Creative Compensation Ideas for Not-for-Profit

We know the Not for Profit Sector offers unique management challenges.   Some Not-for-Profits have struggled to achieve parity in compensation with the private sector.  Should Not-for-Profit employees be working for “the love of the mission”?  It’s a nice thought, but it simply doesn’t pay the mortgage or put food on the table.  And, in a depressed economy, often with partners and spouses losing their jobs, compensation is problematic for Not-for-Profits.

The challenge just became even more pronounced.  The newly released Compensation Data Not-For-Profit 2009 survey results indicate that compensation budgets have dropped 2.4 percent and worse, pay increase budgets for 2010 are projected to have a decrease of another 2.0 percent.  Clearly, we are losing ground, and there isn’t much hope for any appreciable positive change in sight. 

What can the Not for Profit boards do to help retain talent and still balance the budget?  A few thoughts!

Right Size the staff immediately.  Reorganize and retain necessary staff and use available budget funds to keep critical ongoing staff.  This is a tough decision and you may have already made this change.  If not, it’s overdue, and it’s time right now.

Consider use of low or no cost benefits for your staff.  These can include health oriented programs such as wellness, smoking cessation, flu shots, etc.  Give employees flexible work hours.  Where possible, let employees work from home.  Make your organization a great place to work that places an emphasis on care, convenience and assistance to your staff. 

Health Care:  Everyone is concerned with health care.  In fact, costs have risen dramatically the last two years for both the organization and staff.  The Congressional Budget Office estimates that by 2025, one out of every four dollars in our national economy will be made in the health care system if we don’t have change.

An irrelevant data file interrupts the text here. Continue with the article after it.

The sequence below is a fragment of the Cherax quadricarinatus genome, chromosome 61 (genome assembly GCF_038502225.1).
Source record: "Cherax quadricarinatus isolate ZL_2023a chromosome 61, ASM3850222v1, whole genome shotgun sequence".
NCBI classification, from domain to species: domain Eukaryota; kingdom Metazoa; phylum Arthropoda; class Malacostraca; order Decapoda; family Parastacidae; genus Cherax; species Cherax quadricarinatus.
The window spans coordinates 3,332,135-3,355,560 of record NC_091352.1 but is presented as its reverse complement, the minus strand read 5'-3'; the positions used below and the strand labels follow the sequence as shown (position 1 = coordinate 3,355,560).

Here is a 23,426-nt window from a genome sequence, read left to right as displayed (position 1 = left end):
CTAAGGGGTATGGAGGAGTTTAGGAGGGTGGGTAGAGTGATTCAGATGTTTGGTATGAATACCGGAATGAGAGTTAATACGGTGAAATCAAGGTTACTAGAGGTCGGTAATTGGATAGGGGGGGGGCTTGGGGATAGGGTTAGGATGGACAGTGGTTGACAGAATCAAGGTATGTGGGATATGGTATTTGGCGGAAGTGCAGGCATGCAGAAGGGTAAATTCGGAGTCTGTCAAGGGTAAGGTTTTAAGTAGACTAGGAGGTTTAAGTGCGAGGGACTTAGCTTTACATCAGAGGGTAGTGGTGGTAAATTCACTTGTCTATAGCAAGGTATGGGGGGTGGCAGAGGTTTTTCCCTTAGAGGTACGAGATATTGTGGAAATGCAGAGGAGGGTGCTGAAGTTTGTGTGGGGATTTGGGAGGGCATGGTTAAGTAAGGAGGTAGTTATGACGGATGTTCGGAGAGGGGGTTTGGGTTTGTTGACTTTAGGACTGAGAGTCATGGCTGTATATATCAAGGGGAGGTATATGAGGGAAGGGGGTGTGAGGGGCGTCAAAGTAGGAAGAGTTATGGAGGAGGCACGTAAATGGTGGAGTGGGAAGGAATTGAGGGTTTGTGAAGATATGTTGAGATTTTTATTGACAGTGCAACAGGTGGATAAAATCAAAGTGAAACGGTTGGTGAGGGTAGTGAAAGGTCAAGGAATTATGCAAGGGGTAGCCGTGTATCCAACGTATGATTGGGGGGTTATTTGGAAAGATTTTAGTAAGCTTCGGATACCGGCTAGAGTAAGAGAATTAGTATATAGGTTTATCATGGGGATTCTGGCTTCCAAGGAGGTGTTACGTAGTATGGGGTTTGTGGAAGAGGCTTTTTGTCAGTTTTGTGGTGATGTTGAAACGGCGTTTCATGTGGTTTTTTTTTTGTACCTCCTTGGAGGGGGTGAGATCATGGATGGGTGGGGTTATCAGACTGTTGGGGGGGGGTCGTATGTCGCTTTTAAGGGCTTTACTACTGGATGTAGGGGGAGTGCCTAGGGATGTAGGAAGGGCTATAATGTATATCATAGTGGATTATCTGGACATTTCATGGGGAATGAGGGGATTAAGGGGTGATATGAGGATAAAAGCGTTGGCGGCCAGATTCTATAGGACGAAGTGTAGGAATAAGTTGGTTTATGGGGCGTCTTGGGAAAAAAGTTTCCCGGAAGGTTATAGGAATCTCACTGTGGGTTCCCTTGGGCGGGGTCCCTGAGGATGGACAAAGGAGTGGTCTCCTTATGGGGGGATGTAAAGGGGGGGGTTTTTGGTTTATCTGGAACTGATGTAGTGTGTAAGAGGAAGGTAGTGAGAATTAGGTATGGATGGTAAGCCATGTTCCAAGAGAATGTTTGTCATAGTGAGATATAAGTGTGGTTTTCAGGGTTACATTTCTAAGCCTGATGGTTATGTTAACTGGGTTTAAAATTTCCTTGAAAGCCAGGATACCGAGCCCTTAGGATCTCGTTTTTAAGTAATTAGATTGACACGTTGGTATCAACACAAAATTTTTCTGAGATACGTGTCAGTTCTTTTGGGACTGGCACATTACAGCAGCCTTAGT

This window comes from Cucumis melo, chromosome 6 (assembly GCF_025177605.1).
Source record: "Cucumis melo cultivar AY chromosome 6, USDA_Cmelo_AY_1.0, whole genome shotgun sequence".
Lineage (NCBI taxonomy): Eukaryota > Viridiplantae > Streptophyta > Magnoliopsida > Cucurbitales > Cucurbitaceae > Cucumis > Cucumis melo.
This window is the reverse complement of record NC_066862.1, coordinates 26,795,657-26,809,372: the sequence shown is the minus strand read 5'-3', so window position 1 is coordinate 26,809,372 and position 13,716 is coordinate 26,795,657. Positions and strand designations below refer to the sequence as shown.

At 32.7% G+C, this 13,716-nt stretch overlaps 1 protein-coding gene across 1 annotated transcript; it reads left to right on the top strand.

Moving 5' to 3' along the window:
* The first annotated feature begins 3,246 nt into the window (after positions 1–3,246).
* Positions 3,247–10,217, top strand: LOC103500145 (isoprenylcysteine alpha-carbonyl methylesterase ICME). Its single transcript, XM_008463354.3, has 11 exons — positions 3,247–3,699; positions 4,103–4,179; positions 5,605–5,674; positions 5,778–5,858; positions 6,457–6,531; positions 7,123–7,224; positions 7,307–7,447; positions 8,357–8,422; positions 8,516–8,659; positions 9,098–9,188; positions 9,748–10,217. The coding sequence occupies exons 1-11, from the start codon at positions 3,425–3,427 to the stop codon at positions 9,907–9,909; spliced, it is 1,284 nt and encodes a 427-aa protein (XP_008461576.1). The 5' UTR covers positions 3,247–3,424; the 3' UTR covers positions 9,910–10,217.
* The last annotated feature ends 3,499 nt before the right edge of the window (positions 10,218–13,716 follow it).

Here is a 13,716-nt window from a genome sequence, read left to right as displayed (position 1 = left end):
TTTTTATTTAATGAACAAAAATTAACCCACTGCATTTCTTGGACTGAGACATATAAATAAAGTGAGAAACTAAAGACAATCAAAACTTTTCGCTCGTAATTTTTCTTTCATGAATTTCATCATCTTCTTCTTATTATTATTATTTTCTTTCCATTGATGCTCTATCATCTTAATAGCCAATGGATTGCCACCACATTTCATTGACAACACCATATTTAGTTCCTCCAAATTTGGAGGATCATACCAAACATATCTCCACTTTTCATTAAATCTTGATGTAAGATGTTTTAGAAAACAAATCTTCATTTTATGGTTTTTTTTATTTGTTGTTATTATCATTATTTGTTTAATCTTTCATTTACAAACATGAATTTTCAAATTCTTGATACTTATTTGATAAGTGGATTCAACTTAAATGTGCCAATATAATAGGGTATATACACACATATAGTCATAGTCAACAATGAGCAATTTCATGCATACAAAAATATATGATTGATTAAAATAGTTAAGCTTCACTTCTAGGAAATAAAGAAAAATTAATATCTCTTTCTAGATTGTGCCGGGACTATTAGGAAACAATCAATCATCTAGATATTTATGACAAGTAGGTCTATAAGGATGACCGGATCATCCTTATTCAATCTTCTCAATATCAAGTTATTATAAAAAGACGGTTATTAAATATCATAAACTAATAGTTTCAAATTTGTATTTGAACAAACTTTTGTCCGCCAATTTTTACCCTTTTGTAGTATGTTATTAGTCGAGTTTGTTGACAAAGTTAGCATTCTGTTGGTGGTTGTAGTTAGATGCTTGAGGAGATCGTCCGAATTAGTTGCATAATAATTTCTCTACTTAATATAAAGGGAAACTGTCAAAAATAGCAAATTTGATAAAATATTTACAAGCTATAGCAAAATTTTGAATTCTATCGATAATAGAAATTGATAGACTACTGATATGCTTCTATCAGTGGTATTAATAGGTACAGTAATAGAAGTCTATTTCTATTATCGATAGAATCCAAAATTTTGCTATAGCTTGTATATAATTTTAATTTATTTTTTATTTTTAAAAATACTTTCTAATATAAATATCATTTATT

Given the current uncertain congressional negotiations do not make any change now.  I would also recommend you communicate that decision to staff immediately as they are certainly worried about the negotiations and how they will affect them.  Will they have a plan change or increased contributions?  Simply say, “We’ll make no changes now.  Our plan is to wait until we have new legislation, and then we’ll make changes based on new health care laws and regulations.” 

Additional Time Off:  Consider increasing paid vacation time, perhaps granting more personal days.  Unpaid leave might also be very attractive to some of your employees. 

Bottom line.  Do what you can to convince your staff they are valued and that staff cuts are behind you…that you are “Right Sized” and moving forward with a plan, a budget and at current staff levels.  It is important to allay their fears to the extent possible.  Workers can’t be creative and productive if they’re preoccupied with a potential lay off.